During his closing argument, defense counsel carefully avoided making any reference to Buford when speaking about the prosecution's evidence, and he credited the testimony regarding Buford's confession only to the extent it showed that the killing had been accidental. Although he did not explicitly set out his alternative theories in his closing, tactically, defense counsel may have felt it wise to leave the identification issue alone and focus on the accident defense. Nevertheless, the fact that he did not directly discuss the identification defense did not eliminate it as a central trial issue. See Wiley, 647 F.2d at 649 (recognizing a distinction between a statement which constitutes a tactical retreat, and one which amounts to a "surrender of the sword"). Indeed, in its findings the court specifically addressed the challenges made by defense counsel at trial to the evidence regarding Buford's role in the armed robbery. Thus, it is evident that from the trier of fact's perspective defense counsel did not abandon Buford's case for acquittal.

 We recognize that in fashioning his argument regarding the accident defense, counsel was forced to lend some credence to the substance of Buford's confession. Thus, his argument might be considered to at least have implied that Buford was guilty of the armed robbery. We do not believe, however, that this aspect of defense counsel's trial strategy, when viewed in the context of his overall approach in this case, and in light of the evidence against Buford, prejudiced Buford's chances of securing an acquittal. And we do not believe that counsel's deft handling of the confession implicated Buford's guilt in any manner sufficient to have rendered the proceeding fundamentally unfair. See, e.g., U.S. v. Harris, 761 F.2d 394 (7th Cir. 1985) (viewed in the context of the entire closing argument, counsel's comments regarding the potential lack of veracity of his client's testimony were not tantamount to a prejudicial admission of guilt); Messer v. Kemp, 760 F.2d 1080 (11th Cir. 1985) ("If guilt were to some degree implied in what [defense counsel] said, it was weak implication at best, and arguably unavoidable in light of the overwhelming evidence and stated trial strategy."); Chavez v. Pulley, 623 F. Supp. 672 (D.C.Cal. 1985).

 2) Other Grounds

 Buford contends that defense counsel was ineffective in three other respects. He challenges defense counsel's failure to cross examine the eyewitness, Burns, regarding his observations during the robbery. He further contends that defense counsel erred in failing to develop the defenses that Buford's confession was the result of physical intimidation and that Buford had been intoxicated at the time of the offense. We fully agree with the Illinois Appellate Court's consideration of these issues. Accordingly, we reject Buford's ineffective assistance of counsel claim on these issues as well.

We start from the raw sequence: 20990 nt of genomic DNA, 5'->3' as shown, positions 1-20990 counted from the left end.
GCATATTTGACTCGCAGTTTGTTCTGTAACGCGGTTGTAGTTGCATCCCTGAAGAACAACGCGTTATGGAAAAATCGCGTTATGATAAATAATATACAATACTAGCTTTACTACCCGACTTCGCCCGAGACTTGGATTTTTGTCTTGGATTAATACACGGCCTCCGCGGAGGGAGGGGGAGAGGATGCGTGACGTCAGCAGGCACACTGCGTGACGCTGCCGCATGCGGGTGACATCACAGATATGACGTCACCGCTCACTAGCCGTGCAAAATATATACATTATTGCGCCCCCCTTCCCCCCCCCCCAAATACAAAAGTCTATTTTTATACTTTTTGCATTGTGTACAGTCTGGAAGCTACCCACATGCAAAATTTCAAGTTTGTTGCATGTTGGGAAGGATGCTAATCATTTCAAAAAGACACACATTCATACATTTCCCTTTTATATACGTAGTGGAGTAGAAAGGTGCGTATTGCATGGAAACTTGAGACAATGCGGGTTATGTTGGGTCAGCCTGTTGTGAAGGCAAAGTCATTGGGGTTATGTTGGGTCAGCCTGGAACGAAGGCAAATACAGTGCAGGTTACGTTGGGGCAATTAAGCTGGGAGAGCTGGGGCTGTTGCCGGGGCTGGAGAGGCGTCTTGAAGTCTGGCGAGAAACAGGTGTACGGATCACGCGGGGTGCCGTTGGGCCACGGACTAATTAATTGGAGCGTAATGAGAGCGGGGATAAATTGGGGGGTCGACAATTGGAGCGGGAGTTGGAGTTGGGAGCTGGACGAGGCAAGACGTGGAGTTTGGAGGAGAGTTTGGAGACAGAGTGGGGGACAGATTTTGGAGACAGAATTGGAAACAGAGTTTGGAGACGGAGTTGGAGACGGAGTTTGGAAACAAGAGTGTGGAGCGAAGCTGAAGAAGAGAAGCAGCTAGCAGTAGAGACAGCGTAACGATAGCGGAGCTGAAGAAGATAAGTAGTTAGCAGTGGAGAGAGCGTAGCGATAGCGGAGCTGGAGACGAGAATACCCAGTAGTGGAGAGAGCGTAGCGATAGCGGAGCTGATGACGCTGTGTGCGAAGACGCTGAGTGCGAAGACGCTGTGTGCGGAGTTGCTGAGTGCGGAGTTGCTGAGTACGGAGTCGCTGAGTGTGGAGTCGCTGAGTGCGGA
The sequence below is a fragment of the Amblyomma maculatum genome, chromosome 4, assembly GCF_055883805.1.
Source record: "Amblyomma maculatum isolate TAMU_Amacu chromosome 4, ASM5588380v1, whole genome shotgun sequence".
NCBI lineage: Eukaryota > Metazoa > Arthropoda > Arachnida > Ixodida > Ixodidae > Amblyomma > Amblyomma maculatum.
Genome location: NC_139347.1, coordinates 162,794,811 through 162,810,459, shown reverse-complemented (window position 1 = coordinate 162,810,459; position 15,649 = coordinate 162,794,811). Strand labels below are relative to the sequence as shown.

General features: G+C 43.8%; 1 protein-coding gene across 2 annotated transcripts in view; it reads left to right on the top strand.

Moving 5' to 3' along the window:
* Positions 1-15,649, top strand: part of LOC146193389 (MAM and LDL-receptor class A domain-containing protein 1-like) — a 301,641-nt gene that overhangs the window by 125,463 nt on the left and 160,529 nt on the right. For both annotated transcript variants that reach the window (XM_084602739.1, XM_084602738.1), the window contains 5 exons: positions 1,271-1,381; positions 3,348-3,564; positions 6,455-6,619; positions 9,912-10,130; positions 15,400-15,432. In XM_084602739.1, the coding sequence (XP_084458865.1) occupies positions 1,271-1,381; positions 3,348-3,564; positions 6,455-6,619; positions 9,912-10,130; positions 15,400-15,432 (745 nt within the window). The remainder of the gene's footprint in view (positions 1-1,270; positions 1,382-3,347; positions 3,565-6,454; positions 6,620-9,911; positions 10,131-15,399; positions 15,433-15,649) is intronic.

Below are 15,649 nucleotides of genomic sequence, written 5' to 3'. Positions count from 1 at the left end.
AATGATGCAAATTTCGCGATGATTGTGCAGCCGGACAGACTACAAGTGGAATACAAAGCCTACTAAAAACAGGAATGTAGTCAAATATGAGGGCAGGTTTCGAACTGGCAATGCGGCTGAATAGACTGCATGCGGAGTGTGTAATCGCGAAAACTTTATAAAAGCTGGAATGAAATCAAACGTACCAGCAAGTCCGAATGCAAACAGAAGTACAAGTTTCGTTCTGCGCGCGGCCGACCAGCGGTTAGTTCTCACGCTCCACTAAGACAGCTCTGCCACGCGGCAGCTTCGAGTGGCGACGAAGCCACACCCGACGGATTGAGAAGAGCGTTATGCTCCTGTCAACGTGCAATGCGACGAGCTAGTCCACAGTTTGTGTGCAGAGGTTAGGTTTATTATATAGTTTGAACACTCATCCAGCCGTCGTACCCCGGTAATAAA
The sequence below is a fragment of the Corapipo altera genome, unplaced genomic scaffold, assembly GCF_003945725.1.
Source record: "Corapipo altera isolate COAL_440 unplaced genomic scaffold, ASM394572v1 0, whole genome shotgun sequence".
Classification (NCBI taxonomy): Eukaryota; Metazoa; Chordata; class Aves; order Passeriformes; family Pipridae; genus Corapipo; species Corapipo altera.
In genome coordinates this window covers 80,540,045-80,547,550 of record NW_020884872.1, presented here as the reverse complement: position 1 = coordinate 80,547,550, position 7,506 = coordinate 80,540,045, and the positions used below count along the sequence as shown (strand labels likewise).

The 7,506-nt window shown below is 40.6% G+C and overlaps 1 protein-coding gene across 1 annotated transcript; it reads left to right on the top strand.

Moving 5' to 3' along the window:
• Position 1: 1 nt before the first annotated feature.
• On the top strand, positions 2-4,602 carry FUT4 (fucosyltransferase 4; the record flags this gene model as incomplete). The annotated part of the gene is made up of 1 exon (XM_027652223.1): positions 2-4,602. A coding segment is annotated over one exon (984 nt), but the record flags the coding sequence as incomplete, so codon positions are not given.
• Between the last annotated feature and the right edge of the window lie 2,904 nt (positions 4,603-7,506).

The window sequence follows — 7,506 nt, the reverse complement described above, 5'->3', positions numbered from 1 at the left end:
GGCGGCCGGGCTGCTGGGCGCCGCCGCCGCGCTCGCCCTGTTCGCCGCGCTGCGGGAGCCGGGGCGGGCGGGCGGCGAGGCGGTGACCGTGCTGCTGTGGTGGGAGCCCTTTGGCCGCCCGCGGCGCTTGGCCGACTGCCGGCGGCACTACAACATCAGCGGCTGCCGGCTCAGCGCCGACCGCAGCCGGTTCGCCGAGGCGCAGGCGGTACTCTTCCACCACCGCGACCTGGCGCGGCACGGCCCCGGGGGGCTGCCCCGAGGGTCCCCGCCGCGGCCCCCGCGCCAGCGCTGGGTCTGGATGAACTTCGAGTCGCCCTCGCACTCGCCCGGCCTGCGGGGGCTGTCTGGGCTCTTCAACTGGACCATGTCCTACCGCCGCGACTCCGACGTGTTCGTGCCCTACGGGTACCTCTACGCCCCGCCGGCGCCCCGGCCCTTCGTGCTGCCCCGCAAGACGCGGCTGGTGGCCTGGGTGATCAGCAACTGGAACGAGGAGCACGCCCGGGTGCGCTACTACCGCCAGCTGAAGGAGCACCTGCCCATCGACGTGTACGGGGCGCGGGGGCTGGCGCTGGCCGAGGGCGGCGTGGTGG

Sentencing

 Finally, Buford has challenged the trial judge's sentencing decision as a denial of due process. *fn3" To support this claim, Buford's petition relies on the grounds he raised in the state courts. In his state court appeal, however, Buford did not argue that the imposition of consecutive sentences and the alleged excessiveness of the overall sentence violated the Constitution or any law of the United States. "The failure of a person convicted in state court to raise a federal claim on his state appeal is a procedural default which bars the claim from being considered on federal habeas unless the person can show 'cause and prejudice.'" Mikel v. Thieret, 887 F.2d 733, 737 (7th Cir. 1989) (citations omitted). Buford has not attempted any showing of cause and prejudice. He had every opportunity, but failed to raise the constitutional issue on appeal.

 Furthermore, even if he had presented a due process challenge to the sentencing decision in the state courts, and the issue was now properly before us, Buford's claim would fail nonetheless. Buford has indicated that his petition is based on the same arguments he raised in his state court appeal. There, Buford attacked the imposition of a consecutive sentence only on the ground that the trial court had incorrectly applied state law to the facts of the case. Buford also asserted only a state law basis for reducing the sentence on the ground that it was excessive. "A writ of habeas corpus will not be issued on the basis of a perceived error of state law." Jones v. Thieret, 846 F.2d 457 (7th Cir. 1988) (quoting Pulley v. Harris, 465 U.S. 37, 41, 104 S. Ct. 871, 875, 79 L. Ed. 2d 29 (1984)). Buford has pointed to no other error in the sentencing which might implicate constitutional concerns. Therefore, we conclude that Buford's due process claim is without merit.

 Conclusion

 The petition for habeas corpus is denied. It is so ordered.

 DATED 12/20/89